How the Huawei case raised concerns about ‘hostage diplomacy’ by China

WASHINGTON – Negotiations between the Justice Department and a top executive at Chinese telecommunications company Huawei have been going on for more than 12 months, with two presidential administrations and a major controversy erupting: whether Huawei’s founder’s daughter Meng Wanzo admits a mistake.

Since her arrest in 2018, she has refused to admit that she misled global banking company HSBC about Huawei’s dealings with Iran a decade ago, even though it was in Canada. The key to her release was where she was. Its guarantee give Luxurious home in Vancouver. In mid-September, with a Canadian judge deciding whether to extradite him to the United States, federal prosecutors told Ms. Meng’s lawyers that they were ready to move away from settlement negotiations, and Ms. Meng is ready to bring in tech royalties. For trial in Brooklyn, China.

Then came a breakthrough: on September 19, after a new lawyer filed a lawsuit on her behalf, she agreed to a “statement of facts” that the Justice Department believes would continue its ongoing lawsuit against Huawei. I would be valuable – a company that has been at the crossroads of the Department of Justice and the US National Security Agency for years.

Five days later, Ms. Meng was on a plane back to China to receive a hero. The two Canadians, who were held hostage primarily by Trump’s allegations, were returning to Canada with two young Americans who had been denied entry to China for three years because of their father’s case. Chinese authorities searched for him.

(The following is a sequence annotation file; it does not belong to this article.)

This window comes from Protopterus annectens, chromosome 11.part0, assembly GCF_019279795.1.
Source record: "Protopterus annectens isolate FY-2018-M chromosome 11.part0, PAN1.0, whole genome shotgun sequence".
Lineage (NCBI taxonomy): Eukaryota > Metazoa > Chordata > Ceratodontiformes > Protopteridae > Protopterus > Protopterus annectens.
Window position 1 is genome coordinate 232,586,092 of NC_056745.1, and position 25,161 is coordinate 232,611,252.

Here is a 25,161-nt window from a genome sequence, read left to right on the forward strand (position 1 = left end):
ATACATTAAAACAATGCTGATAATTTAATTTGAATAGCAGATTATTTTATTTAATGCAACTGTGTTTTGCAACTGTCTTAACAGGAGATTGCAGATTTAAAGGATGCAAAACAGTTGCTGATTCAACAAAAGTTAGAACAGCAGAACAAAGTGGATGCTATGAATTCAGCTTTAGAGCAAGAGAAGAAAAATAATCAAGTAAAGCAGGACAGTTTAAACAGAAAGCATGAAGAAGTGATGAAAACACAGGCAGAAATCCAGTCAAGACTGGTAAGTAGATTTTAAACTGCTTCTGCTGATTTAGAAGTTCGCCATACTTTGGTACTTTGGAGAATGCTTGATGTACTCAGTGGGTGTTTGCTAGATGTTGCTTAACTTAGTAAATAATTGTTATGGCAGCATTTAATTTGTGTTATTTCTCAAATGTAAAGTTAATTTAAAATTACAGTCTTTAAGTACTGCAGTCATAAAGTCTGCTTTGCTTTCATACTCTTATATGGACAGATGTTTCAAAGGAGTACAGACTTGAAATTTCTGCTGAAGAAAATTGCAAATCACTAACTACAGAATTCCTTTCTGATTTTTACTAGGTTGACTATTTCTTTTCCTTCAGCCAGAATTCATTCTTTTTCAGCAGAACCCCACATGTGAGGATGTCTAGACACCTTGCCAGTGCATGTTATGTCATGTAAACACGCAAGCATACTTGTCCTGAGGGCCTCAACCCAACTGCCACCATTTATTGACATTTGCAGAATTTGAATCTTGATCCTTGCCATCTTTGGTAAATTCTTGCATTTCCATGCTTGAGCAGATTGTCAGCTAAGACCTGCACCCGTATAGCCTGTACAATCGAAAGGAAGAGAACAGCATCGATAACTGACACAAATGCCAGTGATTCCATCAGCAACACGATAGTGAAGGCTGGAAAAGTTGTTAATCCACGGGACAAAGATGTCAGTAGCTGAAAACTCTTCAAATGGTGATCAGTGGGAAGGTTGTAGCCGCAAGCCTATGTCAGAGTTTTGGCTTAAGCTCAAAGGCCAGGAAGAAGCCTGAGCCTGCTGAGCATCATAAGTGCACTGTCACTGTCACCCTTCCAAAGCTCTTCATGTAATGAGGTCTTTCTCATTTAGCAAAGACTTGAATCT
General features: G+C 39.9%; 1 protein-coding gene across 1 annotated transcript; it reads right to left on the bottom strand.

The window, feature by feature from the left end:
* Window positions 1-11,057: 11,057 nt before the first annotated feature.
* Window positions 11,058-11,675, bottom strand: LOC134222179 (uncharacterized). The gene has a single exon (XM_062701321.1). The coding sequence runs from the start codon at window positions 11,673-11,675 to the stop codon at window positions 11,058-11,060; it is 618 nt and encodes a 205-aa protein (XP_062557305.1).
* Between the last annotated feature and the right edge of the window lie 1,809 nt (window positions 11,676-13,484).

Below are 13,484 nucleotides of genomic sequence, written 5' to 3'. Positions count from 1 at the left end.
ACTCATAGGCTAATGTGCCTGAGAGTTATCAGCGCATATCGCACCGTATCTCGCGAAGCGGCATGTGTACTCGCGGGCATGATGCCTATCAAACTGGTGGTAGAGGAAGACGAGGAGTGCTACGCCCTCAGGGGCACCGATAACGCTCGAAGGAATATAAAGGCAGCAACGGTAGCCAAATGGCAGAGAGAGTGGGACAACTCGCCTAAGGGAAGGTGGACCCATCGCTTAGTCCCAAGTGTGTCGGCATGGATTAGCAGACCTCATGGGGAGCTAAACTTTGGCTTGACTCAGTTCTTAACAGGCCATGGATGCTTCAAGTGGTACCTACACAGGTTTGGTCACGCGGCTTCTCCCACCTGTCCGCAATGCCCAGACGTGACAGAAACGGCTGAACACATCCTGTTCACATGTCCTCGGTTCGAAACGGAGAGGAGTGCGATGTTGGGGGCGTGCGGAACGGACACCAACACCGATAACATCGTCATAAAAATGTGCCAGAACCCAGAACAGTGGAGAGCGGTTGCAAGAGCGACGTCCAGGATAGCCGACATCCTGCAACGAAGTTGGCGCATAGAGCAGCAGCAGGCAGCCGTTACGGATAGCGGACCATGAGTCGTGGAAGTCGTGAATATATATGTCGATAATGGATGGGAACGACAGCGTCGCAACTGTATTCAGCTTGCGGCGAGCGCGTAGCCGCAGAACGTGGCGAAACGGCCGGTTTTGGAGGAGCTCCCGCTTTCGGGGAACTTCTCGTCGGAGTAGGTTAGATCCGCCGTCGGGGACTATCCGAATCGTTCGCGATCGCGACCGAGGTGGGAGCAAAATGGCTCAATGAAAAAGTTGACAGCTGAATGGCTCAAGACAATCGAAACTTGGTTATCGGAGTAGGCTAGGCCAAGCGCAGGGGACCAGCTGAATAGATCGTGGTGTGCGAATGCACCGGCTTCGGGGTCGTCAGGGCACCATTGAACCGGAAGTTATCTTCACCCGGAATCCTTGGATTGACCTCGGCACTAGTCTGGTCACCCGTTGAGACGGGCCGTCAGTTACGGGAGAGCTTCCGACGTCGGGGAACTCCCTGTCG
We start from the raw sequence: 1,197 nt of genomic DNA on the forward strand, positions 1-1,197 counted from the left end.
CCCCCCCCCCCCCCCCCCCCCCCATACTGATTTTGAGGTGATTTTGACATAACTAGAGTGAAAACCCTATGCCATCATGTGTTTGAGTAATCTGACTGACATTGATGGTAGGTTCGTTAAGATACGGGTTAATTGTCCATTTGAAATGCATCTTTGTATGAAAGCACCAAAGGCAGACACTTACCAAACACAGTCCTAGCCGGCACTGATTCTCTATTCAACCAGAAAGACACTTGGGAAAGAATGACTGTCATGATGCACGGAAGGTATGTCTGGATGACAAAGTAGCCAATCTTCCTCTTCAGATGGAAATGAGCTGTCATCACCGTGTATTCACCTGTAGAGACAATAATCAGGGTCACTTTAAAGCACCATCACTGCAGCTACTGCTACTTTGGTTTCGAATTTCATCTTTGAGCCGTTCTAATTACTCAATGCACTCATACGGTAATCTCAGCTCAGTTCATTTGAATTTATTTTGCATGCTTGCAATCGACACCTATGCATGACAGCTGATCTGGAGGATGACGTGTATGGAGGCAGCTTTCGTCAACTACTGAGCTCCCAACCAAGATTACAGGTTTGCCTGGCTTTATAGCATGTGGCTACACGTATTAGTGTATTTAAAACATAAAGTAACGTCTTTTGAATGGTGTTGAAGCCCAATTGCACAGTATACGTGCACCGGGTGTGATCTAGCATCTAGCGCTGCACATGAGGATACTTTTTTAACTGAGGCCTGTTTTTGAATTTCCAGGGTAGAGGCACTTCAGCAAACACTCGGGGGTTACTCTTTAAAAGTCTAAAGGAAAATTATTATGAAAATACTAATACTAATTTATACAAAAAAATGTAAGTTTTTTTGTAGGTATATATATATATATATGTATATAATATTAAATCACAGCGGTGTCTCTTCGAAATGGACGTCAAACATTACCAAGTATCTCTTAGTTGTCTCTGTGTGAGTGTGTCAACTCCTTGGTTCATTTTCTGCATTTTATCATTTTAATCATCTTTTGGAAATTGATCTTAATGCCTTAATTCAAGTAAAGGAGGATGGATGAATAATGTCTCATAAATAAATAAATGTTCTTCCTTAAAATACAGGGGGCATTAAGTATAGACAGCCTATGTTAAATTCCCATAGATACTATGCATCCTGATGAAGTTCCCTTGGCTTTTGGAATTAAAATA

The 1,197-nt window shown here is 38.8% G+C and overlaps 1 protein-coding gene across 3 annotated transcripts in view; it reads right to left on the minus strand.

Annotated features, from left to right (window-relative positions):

The seemingly well-organized exchange – the details of which were confirmed by government officials, diplomats and others with knowledge of the legal case – raised a number of questions. Was this the first sign of a breakdown in relations between Washington and Beijing that has no precedent in modern history? Was it a face-saving victory for both sides, who regained their citizens, and ended the rift in the relationship that emerged in a recent call between President Biden and President Xi Jinping last month? ?

Or was it the use of a phrase for China’s “hostage diplomacy” that appears in an indictment sent to Attorney General Merck Garland by Indiana Representative Jim Banks on Tuesday.

Mr Banks wrote of Meng: “Let him go without slapping him on the wrist.” This is a dream come true for Iran, Hamas, Russia, North Korea and every institution that has been affected by our sanctions.

White House officials, from press secretary Jane Sackie to policymakers who are developing strategies to deal with the complexities of simultaneously competing, overcoming and cooperating with China, have denied the allegations. Let’s say there is some kind of agreement – or any change in it. China’s policy is “no link,” Ms. Saki said.

The Chinese told another story, filling their press and social media with stories depicting Ms. Meng as a victim. In his statement, the charges against him were revenge for China’s efforts to wire the world with Chinese-led 5G networks.

The immediate release of two Canadians and two Americans, some senior Washington officials believe, was designed to make it look like a political decision despite protests from the Biden administration – not an independent decision by prosecutors, which the White House insists. A senior administration official said it was in China’s interest to equate it with the exchange of Cold War spies, as it would state that Meng would promote Huawei’s business worldwide. They are not guilty of anything other than that.

(Finally, she agreed to an adjournment prosecution agreement, which would eliminate all charges, with a joke disappearing from the Chinese accounts as well as a mention of her “statement of facts”). .)

“We can’t determine how the Chinese or others manage their business there,” Ms. Saki said Monday. “It’s a little different.”

But Meng’s arrival in China also eased Huawei’s long-standing insistence that it be completely independent of the Chinese government and that its networks would never be controlled by government officials. When they landed, the ceremony was broadcast live on state television and the buildings were lit up in celebration. The People’s Daily called it a “great victory for the Chinese people” that would pave the way for other victories. He spoke of his loyalty to the Communist Party, and to a company operating under Chinese laws and guidelines.